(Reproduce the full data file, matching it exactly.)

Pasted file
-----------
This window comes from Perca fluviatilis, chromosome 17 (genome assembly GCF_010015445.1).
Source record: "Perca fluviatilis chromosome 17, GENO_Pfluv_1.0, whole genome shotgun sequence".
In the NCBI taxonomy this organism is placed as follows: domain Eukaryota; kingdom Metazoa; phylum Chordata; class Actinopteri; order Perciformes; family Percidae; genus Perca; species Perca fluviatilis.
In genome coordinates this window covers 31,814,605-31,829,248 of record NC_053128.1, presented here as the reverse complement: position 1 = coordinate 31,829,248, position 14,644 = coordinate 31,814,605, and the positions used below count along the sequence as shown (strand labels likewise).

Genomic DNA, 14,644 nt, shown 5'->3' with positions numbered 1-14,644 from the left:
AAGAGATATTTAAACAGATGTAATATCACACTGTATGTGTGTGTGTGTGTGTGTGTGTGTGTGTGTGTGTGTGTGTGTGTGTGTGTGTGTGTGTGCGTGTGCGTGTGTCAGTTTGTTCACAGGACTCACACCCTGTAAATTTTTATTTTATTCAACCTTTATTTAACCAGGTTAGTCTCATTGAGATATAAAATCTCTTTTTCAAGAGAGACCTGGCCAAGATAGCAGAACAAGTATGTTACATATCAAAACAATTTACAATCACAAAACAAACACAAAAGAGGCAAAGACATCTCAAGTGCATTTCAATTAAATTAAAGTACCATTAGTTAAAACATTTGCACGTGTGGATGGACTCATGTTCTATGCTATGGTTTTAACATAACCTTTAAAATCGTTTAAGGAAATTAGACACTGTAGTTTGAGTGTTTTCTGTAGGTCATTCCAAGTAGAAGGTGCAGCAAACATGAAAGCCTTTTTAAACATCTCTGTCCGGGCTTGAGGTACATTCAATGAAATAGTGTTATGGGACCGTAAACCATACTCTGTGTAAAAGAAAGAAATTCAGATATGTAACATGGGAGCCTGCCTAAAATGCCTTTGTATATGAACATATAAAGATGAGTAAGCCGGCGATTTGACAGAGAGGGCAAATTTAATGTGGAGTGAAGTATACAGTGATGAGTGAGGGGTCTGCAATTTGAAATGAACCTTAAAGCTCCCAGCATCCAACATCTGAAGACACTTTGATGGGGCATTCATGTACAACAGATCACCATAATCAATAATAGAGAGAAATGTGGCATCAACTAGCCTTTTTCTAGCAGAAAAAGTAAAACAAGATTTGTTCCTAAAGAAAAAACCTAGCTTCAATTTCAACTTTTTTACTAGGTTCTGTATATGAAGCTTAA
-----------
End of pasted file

This window comes from Perca fluviatilis, chromosome 17 (genome assembly GCF_010015445.1).
Source record: "Perca fluviatilis chromosome 17, GENO_Pfluv_1.0, whole genome shotgun sequence".
In the NCBI taxonomy this organism is placed as follows: domain Eukaryota; kingdom Metazoa; phylum Chordata; class Actinopteri; order Perciformes; family Percidae; genus Perca; species Perca fluviatilis.
In genome coordinates this window covers 31,814,605-31,829,248 of record NC_053128.1, presented here as the reverse complement: position 1 = coordinate 31,829,248, position 14,644 = coordinate 31,814,605, and the positions used below count along the sequence as shown (strand labels likewise).

Genomic DNA, 14,644 nt, shown 5'->3' with positions numbered 1-14,644 from the left:
AAGAGATATTTAAACAGATGTAATATCACACTGTATGTGTGTGTGTGTGTGTGTGTGTGTGTGTGTGTGTGTGTGTGTGTGTGTGTGTGTGTGTGCGTGTGCGTGTGTCAGTTTGTTCACAGGACTCACACCCTGTAAATTTTTATTTTATTCAACCTTTATTTAACCAGGTTAGTCTCATTGAGATATAAAATCTCTTTTTCAAGAGAGACCTGGCCAAGATAGCAGAACAAGTATGTTACATATCAAAACAATTTACAATCACAAAACAAACACAAAAGAGGCAAAGACATCTCAAGTGCATTTCAATTAAATTAAAGTACCATTAGTTAAAACATTTGCACGTGTGGATGGACTCATGTTCTATGCTATGGTTTTAACATAACCTTTAAAATCGTTTAAGGAAATTAGACACTGTAGTTTGAGTGTTTTCTGTAGGTCATTCCAAGTAGAAGGTGCAGCAAACATGAAAGCCTTTTTAAACATCTCTGTCCGGGCTTGAGGTACATTCAATGAAATAGTGTTATGGGACCGTAAACCATACTCTGTGTAAAAGAAAGAAATTCAGATATGTAACATGGGAGCCTGCCTAAAATGCCTTTGTATATGAACATATAAAGATGAGTAAGCCGGCGATTTGACAGAGAGGGCAAATTTAATGTGGAGTGAAGTATACAGTGATGAGTGAGGGGTCTGCAATTTGAAATGAACCTTAAAGCTCCCAGCATCCAACATCTGAAGACACTTTGATGGGGCATTCATGTACAACAGATCACCATAATCAATAATAGAGAGAAATGTGGCATCAACTAGCCTTTTTCTAGCAGAAAAAGTAAAACAAGATTTGTTCCTAAAGAAAAAACCTAGCTTCAATTTCAACTTTTTTACTAGGTTCTGTATATGAAGCTTAA